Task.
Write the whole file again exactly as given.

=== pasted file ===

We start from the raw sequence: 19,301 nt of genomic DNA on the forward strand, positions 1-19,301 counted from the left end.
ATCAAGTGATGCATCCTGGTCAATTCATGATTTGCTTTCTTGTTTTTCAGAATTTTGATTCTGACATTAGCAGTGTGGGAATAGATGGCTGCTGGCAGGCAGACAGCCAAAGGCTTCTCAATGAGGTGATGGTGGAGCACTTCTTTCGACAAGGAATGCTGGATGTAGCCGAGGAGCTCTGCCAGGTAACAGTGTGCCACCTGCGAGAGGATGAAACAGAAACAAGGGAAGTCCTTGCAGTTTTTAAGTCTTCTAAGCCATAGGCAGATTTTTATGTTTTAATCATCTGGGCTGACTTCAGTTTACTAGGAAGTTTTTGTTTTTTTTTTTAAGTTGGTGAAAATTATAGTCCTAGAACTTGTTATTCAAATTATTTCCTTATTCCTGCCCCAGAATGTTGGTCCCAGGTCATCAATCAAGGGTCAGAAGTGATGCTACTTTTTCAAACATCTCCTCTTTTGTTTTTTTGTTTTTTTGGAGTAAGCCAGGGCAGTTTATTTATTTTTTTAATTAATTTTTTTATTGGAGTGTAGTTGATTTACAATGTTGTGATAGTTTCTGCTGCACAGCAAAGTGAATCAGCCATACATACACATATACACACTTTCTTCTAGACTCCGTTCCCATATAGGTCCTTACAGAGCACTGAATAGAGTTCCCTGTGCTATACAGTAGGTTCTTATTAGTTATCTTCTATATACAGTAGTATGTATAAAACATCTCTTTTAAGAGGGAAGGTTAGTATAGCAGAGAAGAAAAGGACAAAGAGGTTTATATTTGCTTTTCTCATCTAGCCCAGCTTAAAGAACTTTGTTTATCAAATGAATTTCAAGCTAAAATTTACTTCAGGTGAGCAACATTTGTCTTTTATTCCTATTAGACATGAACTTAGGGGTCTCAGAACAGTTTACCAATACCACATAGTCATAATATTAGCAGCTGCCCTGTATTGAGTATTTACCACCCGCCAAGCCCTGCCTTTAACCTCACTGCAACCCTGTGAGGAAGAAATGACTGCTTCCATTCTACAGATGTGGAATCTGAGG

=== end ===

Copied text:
We start from the raw sequence: 19,301 nt of genomic DNA on the forward strand, positions 1-19,301 counted from the left end.
ATCAAGTGATGCATCCTGGTCAATTCATGATTTGCTTTCTTGTTTTTCAGAATTTTGATTCTGACATTAGCAGTGTGGGAATAGATGGCTGCTGGCAGGCAGACAGCCAAAGGCTTCTCAATGAGGTGATGGTGGAGCACTTCTTTCGACAAGGAATGCTGGATGTAGCCGAGGAGCTCTGCCAGGTAACAGTGTGCCACCTGCGAGAGGATGAAACAGAAACAAGGGAAGTCCTTGCAGTTTTTAAGTCTTCTAAGCCATAGGCAGATTTTTATGTTTTAATCATCTGGGCTGACTTCAGTTTACTAGGAAGTTTTTGTTTTTTTTTTTAAGTTGGTGAAAATTATAGTCCTAGAACTTGTTATTCAAATTATTTCCTTATTCCTGCCCCAGAATGTTGGTCCCAGGTCATCAATCAAGGGTCAGAAGTGATGCTACTTTTTCAAACATCTCCTCTTTTGTTTTTTTGTTTTTTTGGAGTAAGCCAGGGCAGTTTATTTATTTTTTTAATTAATTTTTTTATTGGAGTGTAGTTGATTTACAATGTTGTGATAGTTTCTGCTGCACAGCAAAGTGAATCAGCCATACATACACATATACACACTTTCTTCTAGACTCCGTTCCCATATAGGTCCTTACAGAGCACTGAATAGAGTTCCCTGTGCTATACAGTAGGTTCTTATTAGTTATCTTCTATATACAGTAGTATGTATAAAACATCTCTTTTAAGAGGGAAGGTTAGTATAGCAGAGAAGAAAAGGACAAAGAGGTTTATATTTGCTTTTCTCATCTAGCCCAGCTTAAAGAACTTTGTTTATCAAATGAATTTCAAGCTAAAATTTACTTCAGGTGAGCAACATTTGTCTTTTATTCCTATTAGACATGAACTTAGGGGTCTCAGAACAGTTTACCAATACCACATAGTCATAATATTAGCAGCTGCCCTGTATTGAGTATTTACCACCCGCCAAGCCCTGCCTTTAACCTCACTGCAACCCTGTGAGGAAGAAATGACTGCTTCCATTCTACAGATGTGGAATCTGAGG